Let me begin by admitting that it has been many years since I was faced with the prospect of finding my first job as an attorney. As I reflect on my past experience, there are a few things I would like to share with anyone considering law as a profession.
Most police officers don't like attorneys! Fact: Many attorneys don't think much of the police profession either! Surprised? Probably not. A relationship tenuous from the start has gradually deteriorated with repeated unsatisfactory contacts. Excessive media coverage of high-profile criminal trials often puts police officers in a bad light. And previous unpleasant courtroom encounters lead many police officers to dislike attorneys and to resist dealing with them if at all possible. Similarly, some attorneys have a noticeable tendency to look down upon the law enforcement profession as being too aggressive, biased, judgmental, and ham-handed with its cases. They also tend to see the police officer as primarily a blue-collar worker bent on issuing heavy doses of street justice or locked into a totally inflexible position that doesn't consider the needs of the community.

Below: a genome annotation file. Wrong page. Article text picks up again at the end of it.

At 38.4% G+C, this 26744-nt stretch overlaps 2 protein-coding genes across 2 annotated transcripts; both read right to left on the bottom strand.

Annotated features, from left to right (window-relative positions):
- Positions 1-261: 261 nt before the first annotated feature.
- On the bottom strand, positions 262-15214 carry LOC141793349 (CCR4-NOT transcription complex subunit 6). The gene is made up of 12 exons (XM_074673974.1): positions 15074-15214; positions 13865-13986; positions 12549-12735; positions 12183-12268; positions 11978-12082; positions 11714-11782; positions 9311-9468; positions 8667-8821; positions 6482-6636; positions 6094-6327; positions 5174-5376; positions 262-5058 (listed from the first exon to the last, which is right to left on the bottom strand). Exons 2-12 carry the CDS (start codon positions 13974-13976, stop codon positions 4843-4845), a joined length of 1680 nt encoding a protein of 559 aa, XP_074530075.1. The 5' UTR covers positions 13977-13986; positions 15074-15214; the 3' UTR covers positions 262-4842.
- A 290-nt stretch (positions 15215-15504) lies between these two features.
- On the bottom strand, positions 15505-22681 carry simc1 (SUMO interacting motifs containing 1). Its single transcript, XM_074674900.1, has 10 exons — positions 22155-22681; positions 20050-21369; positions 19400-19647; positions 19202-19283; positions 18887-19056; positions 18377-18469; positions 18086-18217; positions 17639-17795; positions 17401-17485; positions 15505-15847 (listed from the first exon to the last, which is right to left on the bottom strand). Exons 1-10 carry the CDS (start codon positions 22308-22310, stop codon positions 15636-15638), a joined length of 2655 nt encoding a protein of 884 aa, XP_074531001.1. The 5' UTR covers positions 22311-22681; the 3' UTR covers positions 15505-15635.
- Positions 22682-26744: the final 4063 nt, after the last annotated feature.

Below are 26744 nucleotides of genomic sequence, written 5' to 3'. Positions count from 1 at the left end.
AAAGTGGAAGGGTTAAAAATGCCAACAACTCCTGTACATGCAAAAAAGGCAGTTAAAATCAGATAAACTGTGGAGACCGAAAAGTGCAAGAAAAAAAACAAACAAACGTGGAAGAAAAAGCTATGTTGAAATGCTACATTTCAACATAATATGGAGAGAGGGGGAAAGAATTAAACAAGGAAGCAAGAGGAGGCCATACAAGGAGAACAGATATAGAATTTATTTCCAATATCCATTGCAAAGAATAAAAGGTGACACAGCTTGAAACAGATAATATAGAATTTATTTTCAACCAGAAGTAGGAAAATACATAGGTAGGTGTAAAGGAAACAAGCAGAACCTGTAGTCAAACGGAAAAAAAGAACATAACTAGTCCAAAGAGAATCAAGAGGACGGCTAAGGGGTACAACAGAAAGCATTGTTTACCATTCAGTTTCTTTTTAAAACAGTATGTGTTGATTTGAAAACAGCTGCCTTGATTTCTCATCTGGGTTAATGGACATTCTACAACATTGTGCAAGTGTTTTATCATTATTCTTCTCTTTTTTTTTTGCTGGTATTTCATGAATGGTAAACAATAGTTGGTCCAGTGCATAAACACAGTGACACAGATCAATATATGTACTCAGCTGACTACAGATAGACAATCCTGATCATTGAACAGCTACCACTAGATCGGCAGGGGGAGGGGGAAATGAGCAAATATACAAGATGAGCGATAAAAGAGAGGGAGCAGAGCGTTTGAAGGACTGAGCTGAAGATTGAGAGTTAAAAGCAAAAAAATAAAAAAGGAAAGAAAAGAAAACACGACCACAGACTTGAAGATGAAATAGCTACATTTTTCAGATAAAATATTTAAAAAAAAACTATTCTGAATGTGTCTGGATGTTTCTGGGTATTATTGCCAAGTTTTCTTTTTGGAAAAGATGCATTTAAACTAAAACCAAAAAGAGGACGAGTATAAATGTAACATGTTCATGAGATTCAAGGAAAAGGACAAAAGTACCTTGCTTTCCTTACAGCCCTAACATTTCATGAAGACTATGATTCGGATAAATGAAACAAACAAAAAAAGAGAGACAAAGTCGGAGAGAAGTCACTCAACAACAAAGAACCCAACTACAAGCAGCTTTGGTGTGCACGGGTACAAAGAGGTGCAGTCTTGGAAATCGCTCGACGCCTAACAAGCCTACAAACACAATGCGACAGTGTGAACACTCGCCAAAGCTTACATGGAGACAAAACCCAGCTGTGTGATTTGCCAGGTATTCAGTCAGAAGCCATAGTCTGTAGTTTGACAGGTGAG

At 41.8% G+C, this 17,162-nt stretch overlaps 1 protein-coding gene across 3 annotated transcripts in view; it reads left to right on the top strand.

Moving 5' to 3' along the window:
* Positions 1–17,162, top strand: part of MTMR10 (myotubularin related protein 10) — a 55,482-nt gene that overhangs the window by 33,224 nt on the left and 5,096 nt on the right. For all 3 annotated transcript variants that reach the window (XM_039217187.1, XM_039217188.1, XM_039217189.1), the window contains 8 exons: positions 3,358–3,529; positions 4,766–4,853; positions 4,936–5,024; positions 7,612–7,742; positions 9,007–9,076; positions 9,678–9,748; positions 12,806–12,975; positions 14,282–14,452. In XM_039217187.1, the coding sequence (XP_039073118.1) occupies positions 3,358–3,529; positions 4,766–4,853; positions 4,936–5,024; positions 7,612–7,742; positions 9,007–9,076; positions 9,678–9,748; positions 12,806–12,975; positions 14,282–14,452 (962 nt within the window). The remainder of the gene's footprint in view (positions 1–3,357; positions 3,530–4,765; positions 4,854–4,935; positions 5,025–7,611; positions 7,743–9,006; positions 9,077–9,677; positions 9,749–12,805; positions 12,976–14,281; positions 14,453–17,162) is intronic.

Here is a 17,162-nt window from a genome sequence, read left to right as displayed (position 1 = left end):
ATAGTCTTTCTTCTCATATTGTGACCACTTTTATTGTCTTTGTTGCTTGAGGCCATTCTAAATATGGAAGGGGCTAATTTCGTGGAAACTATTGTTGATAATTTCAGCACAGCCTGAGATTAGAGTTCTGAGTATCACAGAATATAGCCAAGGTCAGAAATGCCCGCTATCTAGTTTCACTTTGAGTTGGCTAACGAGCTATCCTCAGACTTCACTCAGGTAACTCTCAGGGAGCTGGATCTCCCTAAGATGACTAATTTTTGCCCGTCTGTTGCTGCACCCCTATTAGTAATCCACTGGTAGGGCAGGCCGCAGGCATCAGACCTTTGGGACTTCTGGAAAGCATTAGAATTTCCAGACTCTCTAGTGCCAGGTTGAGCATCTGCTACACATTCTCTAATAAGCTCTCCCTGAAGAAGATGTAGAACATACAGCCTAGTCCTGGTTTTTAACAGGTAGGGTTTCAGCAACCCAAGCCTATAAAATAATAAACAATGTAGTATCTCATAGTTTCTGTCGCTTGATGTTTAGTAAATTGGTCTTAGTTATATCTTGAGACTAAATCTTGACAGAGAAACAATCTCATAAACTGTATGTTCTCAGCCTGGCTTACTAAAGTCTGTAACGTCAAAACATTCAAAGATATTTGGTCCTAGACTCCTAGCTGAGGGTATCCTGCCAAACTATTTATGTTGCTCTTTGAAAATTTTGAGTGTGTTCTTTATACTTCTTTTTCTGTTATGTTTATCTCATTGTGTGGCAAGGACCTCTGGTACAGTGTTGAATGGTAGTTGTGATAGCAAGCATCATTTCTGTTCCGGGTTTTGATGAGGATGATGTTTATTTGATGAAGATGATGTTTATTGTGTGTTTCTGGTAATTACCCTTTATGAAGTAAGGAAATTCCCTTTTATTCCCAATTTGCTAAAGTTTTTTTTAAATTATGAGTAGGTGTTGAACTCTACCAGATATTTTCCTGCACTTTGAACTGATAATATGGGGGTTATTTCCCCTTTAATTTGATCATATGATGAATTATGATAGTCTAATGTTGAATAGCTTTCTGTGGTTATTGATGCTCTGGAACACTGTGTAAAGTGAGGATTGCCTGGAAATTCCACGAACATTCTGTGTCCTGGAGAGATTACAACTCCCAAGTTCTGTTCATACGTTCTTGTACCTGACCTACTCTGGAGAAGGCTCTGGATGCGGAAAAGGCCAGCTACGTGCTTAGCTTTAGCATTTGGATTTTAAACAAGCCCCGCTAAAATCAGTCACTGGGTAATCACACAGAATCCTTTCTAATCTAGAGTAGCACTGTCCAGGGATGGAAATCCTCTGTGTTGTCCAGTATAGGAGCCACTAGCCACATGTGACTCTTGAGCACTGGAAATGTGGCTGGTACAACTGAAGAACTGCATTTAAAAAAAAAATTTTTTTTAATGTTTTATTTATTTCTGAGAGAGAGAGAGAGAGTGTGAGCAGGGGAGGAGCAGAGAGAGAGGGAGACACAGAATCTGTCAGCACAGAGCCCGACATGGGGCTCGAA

Working as an in-house attorney has both pros and cons, just like any other attorney. Some of the pros include have more control on the projects you work on and having corporate benefits that other types of attorneys don’t get. Some of the cons include long hours and often being required to work during weekends in order to help with legal projects in the company.